Director Catherine Hardwicke brings a worldwide literary phenomenon to life in this story of an unusual romance between a teenage girl and a mysterious vampire. Based on the best-selling novel by Stephenie Meyer, Twilight focuses on two young lovers, swept away by destiny, who tamper with the delicate balance between the hunter and the hunted with dangerous consequences.
A cultural phenomenon with a dedicated global fan base, Meyer’s four-book series spent a combined total of 91 weeks at No. 1 on The New York Times best seller list, and have sold 17 million copies in 37 countries. There are more than 350 fan sites devoted to the series.
When Bella Swan’s (Kristen Stewart) mother starts travelling with her new husband, the 17-year old leaves her home in Phoenix and returns to live with her father in the small town of Forks, Washington. After the sun of Arizona, Forks’ misty grey climate is as exotic to Bella as are her new classmates, the Cullen family. Impossibly good-looking and extremely private, they are unlike anyone she has ever met – with good reason.
The Cullens are a family of immortal blood drinkers. For centuries, they have disciplined themselves to consume only animal blood, living the vampire equivalent of a “vegetarian” lifestyle and living as normal a life as possible and keeping to themselves to protect their secret. Bella becomes especially fascinated with Edward Cullen (Robert Pattinson), but her new classmate keeps her at arm’s length.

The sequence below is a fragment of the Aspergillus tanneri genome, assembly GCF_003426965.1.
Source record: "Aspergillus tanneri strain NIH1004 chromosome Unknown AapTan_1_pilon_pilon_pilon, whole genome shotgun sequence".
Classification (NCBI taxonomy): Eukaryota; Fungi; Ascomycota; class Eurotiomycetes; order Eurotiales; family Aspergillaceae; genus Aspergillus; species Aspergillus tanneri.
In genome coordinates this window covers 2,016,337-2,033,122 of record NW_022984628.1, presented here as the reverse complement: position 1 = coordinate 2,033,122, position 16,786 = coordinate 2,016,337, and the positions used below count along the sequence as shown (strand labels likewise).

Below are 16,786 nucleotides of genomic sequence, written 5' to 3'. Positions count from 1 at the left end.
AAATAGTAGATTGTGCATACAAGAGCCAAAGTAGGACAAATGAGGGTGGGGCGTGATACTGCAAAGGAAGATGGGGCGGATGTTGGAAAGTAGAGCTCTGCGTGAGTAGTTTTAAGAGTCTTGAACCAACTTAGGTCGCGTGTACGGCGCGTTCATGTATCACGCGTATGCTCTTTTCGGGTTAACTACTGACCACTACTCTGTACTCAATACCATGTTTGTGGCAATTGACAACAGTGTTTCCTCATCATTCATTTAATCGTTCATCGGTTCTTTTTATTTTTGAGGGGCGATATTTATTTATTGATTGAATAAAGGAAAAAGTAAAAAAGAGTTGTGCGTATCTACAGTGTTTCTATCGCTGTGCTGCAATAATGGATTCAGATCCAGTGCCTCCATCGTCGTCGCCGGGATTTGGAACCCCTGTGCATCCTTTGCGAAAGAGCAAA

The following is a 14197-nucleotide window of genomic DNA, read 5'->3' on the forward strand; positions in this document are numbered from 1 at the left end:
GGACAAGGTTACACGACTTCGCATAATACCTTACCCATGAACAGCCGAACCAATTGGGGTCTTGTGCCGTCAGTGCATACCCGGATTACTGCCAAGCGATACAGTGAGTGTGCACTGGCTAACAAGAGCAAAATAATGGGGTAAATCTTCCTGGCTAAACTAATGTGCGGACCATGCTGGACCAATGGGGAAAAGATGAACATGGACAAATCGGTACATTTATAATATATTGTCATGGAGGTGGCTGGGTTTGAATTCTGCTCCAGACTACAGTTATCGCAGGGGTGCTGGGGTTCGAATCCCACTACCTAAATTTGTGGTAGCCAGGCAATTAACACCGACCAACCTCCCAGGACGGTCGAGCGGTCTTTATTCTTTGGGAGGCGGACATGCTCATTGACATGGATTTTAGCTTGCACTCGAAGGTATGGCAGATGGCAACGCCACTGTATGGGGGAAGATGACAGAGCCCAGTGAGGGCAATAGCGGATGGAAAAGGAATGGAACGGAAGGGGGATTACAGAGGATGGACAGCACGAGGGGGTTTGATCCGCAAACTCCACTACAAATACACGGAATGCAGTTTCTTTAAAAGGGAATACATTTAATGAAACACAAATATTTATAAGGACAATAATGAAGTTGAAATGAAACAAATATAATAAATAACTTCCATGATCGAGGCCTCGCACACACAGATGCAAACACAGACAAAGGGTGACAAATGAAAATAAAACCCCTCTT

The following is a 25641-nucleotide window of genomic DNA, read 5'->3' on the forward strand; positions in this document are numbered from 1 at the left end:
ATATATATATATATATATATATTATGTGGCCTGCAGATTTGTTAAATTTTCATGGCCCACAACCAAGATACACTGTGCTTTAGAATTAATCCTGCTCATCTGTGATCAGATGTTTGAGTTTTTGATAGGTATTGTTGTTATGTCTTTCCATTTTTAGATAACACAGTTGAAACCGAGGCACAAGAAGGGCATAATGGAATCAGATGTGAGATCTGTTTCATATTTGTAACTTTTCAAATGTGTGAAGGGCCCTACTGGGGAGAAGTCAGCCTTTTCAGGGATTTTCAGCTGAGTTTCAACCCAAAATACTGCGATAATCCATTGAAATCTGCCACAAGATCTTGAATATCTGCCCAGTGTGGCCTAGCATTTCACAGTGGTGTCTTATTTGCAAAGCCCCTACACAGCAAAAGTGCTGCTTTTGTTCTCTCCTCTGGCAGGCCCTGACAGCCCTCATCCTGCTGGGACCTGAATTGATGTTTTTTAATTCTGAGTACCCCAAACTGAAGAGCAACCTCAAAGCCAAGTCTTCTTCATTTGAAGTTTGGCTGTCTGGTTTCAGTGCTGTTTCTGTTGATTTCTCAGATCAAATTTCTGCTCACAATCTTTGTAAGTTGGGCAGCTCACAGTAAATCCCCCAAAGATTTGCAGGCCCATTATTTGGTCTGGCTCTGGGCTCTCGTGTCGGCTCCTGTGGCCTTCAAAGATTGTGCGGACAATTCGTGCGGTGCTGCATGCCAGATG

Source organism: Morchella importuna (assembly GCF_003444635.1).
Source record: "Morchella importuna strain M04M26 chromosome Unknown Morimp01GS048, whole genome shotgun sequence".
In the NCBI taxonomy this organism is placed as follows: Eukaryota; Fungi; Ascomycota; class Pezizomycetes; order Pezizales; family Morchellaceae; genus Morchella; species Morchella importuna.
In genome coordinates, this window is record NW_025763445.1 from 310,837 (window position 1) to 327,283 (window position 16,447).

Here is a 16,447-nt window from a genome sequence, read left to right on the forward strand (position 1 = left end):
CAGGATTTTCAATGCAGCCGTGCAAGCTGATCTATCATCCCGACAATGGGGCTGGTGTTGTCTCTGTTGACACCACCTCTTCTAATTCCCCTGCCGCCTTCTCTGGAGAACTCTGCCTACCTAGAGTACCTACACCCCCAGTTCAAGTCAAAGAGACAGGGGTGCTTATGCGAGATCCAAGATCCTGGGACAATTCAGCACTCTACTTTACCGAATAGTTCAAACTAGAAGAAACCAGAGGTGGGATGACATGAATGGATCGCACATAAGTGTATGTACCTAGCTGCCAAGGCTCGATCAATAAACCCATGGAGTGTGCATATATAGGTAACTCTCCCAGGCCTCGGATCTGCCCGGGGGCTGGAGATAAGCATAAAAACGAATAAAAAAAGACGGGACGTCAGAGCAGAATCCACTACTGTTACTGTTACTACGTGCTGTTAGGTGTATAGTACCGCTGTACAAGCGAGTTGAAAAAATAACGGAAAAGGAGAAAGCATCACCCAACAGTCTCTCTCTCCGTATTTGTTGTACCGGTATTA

In truth, his attraction to her is overwhelming and he fears that his vampire nature will overcome his self-control. Bella is the soul mate he has searched 90 years for, but her scent threatens to send him into an uncontrollable feeding frenzy. Unable to resist spending time with Bella, Edward reveals himself to her in the hope that his secret will repel her, but the teenager only becomes more infatuated. Teenagers are like that.
As Bella discovers more about Edward’s world, she throws herself headlong into a thrilling and terrifying romance, attracting the attention of a group of nomadic vampires who lack the Cullens’ squeamishness about human blood and target her as their next victim.
Meyer claims the idea for Twilight came from a dream. “When I woke up, I wanted to know happened next. That first day I wrote 10 pages. When I finished it, no one was more shocked than me that I had actually finished a book.” While its huge teen audience will doubtless catapult the movie well up the charts this holiday season, but for others the thrill part of this experience will be lacking. With a largely unknown cast whose acting talent leaves much to be desired, the adaptation of a peculiar novel with a unique love story simply does not work in this instance.
In a nutshell, this is one for the fans only, with all the rest – and especially those who haven’t read the book – left floundering in bewilderment. It does have it moments – especially when Bella hops on to Edward’s back for a flight across the treetops, and he coos: “Better hold on tight, spider monkey.” Somewhat like the Virginia Andrews Attic series of a decade ago, Twilight does have an attractive dark romance – but without anything resembling a coherent plot. Even the ending is forced, a prom dance where the star-crossed lovers wheel around the floor before an extra scene is tagged on whose only purpose is setting up the inevitable sequel.